Micromechanical analyses of transversely loaded fiber-reinforced composites are conducted to gain a better understanding of the damage behavior and to predict the composite behavior from known parameters of the fibers and the matrix. Currently, purely elastic material models for the epoxy-based polymeric matrix do not capture the nonlinearity and the tension/compression-asymmetry of the resin’s material behavior. In the present contribution, a purely elastic material model is presented that captures these effects. To this end, a nonlinear-elastic orthotropic material modeling is proposed. Using this matrix material model, finite element-based simulations are performed to predict the composite behavior under transverse tension, transverse compression and shear. Therefore, the composite’s cross-section is modeled by a representative volume element. To evaluate the matrix modeling approach, the simulation results are compared to experimental data and the prediction error is computed. Furthermore, the accuracy of the prediction is compared to that of selected literature models. Compared to both experimental and literature data, the proposed modeling approach gives a good prediction of the composite behavior under matrix-dominated load cases. Full article
(This article belongs to the Special Issue Advanced Fiber Reinforced Polymer Composites)
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Review

Jump to: Research

Review
Recent Advances in Multi-Scale Experimental Analysis to Assess the Role of Compatibilizers in Cellulosic Filler-Reinforced Plastic Composites
J. Compos. Sci. 2021, 5(5), 138; https://doi.org/10.3390/jcs5050138 - 20 May 2021
Viewed by 357
Abstract
Adding acid-modified resin compatibilizers is essential for plastic composites reinforced with carbon-neutral cellulosic filler. Researchers have measured the efficacy of adding a compatibilizer in the context of mechanics. However, it is necessary to microscopically clarify how the compatibilizer actually works for quality control [...] Read more.
Adding acid-modified resin compatibilizers is essential for plastic composites reinforced with carbon-neutral cellulosic filler. Researchers have measured the efficacy of adding a compatibilizer in the context of mechanics. However, it is necessary to microscopically clarify how the compatibilizer actually works for quality control and further expansion of applications. In this review, the author first describes the situation of cellulosic composites and presents issues regarding how one assesses the role of the compatibilizer. The author then reviews recent multi-scale experimental approaches to the detection of covalent bonds between the cellulosic filler and compatibilizer, estimation of nanoscale interphases, and the micron-scale dispersibility of the fillers. With accumulation of such experimental facts, appropriate parameter settings can be expected for the structural analysis such as the finite-element method, as well as the potential to provide appropriate explanatory variables for material/process informatics. Full article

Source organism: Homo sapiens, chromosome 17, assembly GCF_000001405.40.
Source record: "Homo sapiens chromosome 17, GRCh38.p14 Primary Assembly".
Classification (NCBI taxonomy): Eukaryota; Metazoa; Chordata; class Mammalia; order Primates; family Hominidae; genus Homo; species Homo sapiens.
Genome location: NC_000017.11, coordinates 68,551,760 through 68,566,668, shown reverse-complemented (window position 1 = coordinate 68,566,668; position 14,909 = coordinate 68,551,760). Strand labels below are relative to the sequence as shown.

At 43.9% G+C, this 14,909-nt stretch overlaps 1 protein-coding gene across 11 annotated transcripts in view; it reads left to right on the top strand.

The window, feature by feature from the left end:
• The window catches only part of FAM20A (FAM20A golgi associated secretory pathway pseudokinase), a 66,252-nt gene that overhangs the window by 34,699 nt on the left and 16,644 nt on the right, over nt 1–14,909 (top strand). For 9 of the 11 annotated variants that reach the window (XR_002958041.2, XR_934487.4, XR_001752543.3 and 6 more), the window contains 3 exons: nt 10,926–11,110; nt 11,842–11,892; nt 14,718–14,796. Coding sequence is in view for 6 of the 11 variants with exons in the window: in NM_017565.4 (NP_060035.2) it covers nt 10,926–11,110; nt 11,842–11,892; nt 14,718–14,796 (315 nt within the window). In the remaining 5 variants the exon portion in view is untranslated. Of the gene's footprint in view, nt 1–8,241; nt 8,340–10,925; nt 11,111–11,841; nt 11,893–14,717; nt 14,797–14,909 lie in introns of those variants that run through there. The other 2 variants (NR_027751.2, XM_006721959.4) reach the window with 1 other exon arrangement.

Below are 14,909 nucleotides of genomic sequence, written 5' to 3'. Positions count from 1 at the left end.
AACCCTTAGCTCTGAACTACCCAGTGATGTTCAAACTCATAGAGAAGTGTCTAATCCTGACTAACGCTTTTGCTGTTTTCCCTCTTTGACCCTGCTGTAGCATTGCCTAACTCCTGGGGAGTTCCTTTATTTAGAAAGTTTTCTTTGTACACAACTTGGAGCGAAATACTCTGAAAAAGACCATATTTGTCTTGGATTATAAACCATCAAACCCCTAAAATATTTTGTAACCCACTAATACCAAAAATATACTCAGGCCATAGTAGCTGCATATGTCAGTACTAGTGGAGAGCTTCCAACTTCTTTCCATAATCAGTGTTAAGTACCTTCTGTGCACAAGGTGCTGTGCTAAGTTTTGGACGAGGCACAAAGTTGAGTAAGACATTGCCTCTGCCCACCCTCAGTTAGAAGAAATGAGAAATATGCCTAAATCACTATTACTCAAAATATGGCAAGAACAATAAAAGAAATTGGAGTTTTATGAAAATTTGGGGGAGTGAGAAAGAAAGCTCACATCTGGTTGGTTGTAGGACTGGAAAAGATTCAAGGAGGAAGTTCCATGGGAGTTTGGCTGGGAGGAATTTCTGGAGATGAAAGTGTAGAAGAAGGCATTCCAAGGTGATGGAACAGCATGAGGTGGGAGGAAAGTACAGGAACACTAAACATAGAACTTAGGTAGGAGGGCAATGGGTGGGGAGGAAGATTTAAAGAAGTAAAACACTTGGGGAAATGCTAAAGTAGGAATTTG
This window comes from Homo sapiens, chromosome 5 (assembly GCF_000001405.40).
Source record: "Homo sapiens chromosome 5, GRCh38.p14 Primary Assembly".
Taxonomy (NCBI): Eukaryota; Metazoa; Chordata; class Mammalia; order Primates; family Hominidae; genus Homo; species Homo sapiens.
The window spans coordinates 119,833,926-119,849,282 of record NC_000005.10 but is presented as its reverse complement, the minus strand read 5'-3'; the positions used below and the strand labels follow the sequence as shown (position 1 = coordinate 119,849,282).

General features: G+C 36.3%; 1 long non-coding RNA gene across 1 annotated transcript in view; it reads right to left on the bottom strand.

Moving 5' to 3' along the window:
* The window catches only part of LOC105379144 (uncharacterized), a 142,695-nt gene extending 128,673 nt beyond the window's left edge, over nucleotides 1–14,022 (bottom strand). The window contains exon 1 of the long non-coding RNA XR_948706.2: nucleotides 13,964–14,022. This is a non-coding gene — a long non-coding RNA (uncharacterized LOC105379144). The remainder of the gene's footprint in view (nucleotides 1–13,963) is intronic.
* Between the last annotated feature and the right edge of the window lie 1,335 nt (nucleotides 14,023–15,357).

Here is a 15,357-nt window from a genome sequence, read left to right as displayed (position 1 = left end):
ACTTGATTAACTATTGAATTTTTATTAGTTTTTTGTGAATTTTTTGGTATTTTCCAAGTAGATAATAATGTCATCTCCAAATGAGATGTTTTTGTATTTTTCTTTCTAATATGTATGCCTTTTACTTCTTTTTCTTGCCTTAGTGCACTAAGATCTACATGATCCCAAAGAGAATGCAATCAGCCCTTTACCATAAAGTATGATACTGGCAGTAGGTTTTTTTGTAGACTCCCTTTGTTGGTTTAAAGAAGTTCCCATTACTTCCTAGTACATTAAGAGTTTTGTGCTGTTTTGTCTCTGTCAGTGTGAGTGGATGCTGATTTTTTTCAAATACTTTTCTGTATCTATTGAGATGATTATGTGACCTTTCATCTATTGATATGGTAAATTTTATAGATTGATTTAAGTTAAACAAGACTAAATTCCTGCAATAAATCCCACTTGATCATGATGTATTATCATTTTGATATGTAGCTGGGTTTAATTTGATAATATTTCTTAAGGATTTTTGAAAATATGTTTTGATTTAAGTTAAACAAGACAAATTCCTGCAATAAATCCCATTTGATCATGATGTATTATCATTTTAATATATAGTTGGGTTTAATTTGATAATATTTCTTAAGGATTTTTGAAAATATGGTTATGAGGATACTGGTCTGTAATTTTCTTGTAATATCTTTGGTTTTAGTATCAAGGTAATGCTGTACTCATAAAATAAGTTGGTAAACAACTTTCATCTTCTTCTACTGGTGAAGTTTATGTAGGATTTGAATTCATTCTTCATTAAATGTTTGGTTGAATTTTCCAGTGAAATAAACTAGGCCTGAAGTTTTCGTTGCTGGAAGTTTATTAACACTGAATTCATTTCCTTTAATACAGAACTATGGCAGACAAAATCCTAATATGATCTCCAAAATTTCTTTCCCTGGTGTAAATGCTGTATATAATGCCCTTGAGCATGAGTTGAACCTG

(This article belongs to the Special Issue Advanced Fiber Reinforced Polymer Composites)
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Review
Fused Deposition Modelling of Fibre Reinforced Polymer Composites: A Parametric Review
J. Compos. Sci. 2021, 5(1), 29; https://doi.org/10.3390/jcs5010029 - 16 Jan 2021
Cited by 3 | Viewed by 758
Abstract
Fused deposition modelling (FDM) is a widely used additive layer manufacturing process that deposits thermoplastic material layer-by-layer to produce complex geometries within a short time. Increasingly, fibres are being used to reinforce thermoplastic filaments to improve mechanical performance. This paper reviews the available [...] Read more.
Fused deposition modelling (FDM) is a widely used additive layer manufacturing process that deposits thermoplastic material layer-by-layer to produce complex geometries within a short time. Increasingly, fibres are being used to reinforce thermoplastic filaments to improve mechanical performance. This paper reviews the available literature on fibre reinforced FDM to investigate how the mechanical, physical, and thermal properties of 3D-printed fibre reinforced thermoplastic composite materials are affected by printing parameters (e.g., printing speed, temperature, building principle, etc.) and constitutive materials properties, i.e., polymeric matrices, reinforcements, and additional materials. In particular, the reinforcement fibres are categorized in this review considering the different available types (e.g., carbon, glass, aramid, and natural), and obtainable architectures divided accordingly to the fibre length (nano, short, and continuous). The review attempts to distil the optimum processing parameters that could be deduced from across different studies by presenting graphically the relationship between process parameters and properties. This publication benefits the material developer who is investigating the process parameters to optimize the printing parameters of novel materials or looking for a good constituent combination to produce composite FDM filaments, thus helping to reduce material wastage and experimental time. Full article
(This article belongs to the Special Issue Advanced Fiber Reinforced Polymer Composites)